She stood back momentarily, attempting to envelop herself in his fear and, mentally retracing the movements of her arms and the knife, trying to feel the invisible wake those movements left in the air. She pictured how her movements painted invisible lines and arcs, each one displacing her subject’s fear like blood bursting from an artery. It was this unseen ripping and splattering that she imagined truly breathed life into the world and added to its richness.
         A quiet sob brought her attention back to the man. Once again she thrust herself into her steady cadence, lifting her arms and the knife skywards, then slowly snaking them through the air in a downward motion. She began to weave a figure eight but quickly changed to a less structured movement. What she needed, what she wanted, was something newer, something more naturalistic in occurrence, and so what followed was more haphazard. The knife, rising once again, moved freely, making grand arcs and sharp turns, tearing through the fear-riddled air. It sashayed and pirouetted, twisting along its longitudinal axis and flying lazily too and fro. The man squirmed and squealed through it all, his only focus being the knife and its cutting properties rather than the movements.
         The confluence of her sublime gestures and the man’s emotions excited her. She imagined that without her movements her art was lacking in existential merit. Indeed, it was through her displacement of the fear that she saw her truth conveyed to the world. Otherwise the fear would stagnate, as would her art, making her as central to the process as her muse. Feeling her chest swell with pride, she once again strode forth and resumed her work.
         This time she stood on her toes, and letting her arms—and the knife—dangle loosely at her side, she twirled about herself gleefully, becoming a vortex that caught his fear and spiraled it to the heavens. Her hands rose gradually until they were finally at their apex, and then with a brisk hop she landed firmly in a powerful half-squat. She followed this by heaving forward with a yell, one met with a muffled yelp from her guest. Needling the air with her knife she thrust her arms out behind herself and, with one final gasp, allowed her entire body to fall backwards to the ground. There she remained, feeling her art swirl about her with each breath she took.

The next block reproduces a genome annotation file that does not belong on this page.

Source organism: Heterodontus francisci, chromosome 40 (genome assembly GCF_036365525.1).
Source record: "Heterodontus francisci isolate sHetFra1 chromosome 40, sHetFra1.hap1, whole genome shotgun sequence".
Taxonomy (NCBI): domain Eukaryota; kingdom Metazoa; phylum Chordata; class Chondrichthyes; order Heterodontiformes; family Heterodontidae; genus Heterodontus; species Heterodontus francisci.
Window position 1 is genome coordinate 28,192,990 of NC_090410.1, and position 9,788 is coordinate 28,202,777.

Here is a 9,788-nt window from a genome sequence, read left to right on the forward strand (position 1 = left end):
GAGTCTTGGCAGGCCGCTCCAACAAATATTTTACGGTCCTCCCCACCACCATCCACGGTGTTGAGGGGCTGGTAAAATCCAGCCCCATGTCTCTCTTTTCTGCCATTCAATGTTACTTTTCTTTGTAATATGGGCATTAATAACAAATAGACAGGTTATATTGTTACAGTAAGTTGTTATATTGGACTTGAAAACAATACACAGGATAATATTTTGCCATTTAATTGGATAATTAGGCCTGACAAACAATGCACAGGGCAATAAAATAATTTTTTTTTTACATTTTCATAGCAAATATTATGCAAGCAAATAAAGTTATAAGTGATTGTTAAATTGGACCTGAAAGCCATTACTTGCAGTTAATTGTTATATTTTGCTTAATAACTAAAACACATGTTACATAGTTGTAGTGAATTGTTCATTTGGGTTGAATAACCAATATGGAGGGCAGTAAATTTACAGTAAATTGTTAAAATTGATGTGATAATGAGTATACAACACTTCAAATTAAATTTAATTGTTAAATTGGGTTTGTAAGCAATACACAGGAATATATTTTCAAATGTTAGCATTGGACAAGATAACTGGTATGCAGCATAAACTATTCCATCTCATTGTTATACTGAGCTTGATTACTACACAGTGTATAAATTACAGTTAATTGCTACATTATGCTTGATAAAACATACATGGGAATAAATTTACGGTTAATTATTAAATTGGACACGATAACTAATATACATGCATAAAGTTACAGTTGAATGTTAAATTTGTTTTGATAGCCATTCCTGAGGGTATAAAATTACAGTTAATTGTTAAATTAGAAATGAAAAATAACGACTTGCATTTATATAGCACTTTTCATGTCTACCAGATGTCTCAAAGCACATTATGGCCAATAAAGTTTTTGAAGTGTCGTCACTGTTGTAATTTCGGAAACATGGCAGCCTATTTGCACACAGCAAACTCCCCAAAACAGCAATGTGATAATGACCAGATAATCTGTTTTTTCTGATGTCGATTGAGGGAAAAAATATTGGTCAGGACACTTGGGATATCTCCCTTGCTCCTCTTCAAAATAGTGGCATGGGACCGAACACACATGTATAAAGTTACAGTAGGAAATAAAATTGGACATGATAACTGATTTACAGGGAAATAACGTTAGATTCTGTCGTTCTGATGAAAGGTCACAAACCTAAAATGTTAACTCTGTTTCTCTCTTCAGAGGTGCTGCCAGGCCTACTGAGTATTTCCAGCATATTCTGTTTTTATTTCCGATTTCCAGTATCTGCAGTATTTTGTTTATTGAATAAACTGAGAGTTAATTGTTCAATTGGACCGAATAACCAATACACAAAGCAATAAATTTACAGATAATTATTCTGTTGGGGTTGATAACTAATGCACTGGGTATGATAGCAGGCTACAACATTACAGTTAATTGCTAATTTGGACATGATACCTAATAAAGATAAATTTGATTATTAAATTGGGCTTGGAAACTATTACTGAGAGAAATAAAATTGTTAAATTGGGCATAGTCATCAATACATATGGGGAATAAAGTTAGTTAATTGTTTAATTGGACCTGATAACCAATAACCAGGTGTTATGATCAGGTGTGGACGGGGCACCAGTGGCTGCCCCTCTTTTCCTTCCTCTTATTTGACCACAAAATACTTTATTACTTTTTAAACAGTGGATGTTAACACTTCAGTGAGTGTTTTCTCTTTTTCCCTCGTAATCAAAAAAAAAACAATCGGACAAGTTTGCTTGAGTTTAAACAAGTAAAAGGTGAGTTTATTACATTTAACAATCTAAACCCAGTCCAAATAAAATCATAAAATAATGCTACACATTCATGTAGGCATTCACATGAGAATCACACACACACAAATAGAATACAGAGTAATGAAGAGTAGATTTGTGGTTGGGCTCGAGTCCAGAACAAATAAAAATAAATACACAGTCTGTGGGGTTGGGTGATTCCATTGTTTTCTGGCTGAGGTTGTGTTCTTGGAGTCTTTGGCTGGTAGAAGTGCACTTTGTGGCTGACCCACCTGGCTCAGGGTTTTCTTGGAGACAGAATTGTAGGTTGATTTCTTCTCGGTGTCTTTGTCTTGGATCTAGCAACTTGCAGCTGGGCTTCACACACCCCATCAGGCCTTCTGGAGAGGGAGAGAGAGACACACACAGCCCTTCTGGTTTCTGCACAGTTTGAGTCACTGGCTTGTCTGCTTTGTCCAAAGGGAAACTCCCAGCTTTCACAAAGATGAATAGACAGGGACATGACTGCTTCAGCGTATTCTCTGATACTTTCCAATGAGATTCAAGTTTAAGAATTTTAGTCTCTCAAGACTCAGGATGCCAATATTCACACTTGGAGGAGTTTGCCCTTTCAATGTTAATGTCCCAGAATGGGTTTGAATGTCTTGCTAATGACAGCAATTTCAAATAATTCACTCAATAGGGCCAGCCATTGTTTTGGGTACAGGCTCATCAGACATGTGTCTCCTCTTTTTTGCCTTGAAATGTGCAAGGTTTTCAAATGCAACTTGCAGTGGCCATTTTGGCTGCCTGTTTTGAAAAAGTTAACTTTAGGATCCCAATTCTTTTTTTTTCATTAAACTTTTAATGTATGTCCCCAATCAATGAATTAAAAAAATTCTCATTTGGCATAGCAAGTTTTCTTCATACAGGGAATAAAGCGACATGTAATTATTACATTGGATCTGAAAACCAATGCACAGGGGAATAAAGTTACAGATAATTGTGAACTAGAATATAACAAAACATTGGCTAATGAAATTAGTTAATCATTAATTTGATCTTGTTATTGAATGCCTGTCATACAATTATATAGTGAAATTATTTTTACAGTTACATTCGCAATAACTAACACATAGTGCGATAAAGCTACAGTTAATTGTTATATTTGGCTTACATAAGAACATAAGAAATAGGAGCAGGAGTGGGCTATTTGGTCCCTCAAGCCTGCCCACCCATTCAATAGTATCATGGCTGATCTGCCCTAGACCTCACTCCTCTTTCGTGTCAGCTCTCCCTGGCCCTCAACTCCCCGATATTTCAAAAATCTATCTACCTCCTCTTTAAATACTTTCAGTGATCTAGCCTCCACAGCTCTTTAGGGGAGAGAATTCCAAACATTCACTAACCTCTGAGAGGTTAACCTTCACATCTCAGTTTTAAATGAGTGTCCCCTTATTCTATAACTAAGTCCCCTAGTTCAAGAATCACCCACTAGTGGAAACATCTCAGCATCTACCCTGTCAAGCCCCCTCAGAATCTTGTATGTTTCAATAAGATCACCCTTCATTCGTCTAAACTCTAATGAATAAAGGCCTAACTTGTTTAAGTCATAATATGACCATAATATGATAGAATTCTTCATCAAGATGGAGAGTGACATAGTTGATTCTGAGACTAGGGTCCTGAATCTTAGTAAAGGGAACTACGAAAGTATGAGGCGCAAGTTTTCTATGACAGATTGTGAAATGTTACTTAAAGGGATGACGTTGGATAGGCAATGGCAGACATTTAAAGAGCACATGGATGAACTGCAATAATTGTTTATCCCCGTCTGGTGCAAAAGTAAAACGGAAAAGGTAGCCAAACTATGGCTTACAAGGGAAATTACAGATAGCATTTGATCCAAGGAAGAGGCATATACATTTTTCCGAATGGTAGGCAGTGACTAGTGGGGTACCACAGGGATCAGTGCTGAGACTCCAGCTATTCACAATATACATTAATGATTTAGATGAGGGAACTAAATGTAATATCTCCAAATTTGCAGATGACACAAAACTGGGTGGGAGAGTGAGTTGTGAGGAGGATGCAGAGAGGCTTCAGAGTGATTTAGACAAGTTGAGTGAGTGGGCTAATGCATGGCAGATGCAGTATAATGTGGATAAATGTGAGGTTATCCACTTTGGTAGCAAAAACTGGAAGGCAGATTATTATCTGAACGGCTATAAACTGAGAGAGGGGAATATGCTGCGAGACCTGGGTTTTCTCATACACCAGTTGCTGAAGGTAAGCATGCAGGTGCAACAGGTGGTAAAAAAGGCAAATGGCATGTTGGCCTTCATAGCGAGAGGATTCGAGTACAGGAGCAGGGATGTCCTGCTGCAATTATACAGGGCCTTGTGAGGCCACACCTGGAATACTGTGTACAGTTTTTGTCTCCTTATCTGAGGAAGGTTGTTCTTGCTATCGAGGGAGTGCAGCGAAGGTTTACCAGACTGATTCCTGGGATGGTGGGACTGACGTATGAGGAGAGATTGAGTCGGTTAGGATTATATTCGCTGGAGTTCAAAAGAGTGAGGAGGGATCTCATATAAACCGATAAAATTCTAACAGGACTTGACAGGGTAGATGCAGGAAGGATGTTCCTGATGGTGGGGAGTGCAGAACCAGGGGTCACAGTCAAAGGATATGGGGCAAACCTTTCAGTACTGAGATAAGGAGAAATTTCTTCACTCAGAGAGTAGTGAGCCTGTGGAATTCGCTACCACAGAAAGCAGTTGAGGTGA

It was done, and she knew that from there she could take her leave. She sat up and looked at the terrified man before her, studying his forcibly arrayed body as it quivered helplessly. She would leave him as he was, to be found by someone else and with the hope that he might do her work justice once he was free, conveying to the world the great masterpiece that she had created. She would not truly know what her art would effect, but she knew that in some small way it would live on.

One response

  1. Pingback: The Estranged Mrs. Pollock « Don't listen to me

Leave a Reply

Fill in your details below or click an icon to log in: Logo

You are commenting using your account. Log Out /  Change )

Facebook photo

You are commenting using your Facebook account. Log Out /  Change )

Connecting to %s

This site uses Akismet to reduce spam. Learn how your comment data is processed.


For the Intermittent Writer


Short books about albums. Published by Bloomsbury.

The Wink

This Week in Kink

%d bloggers like this: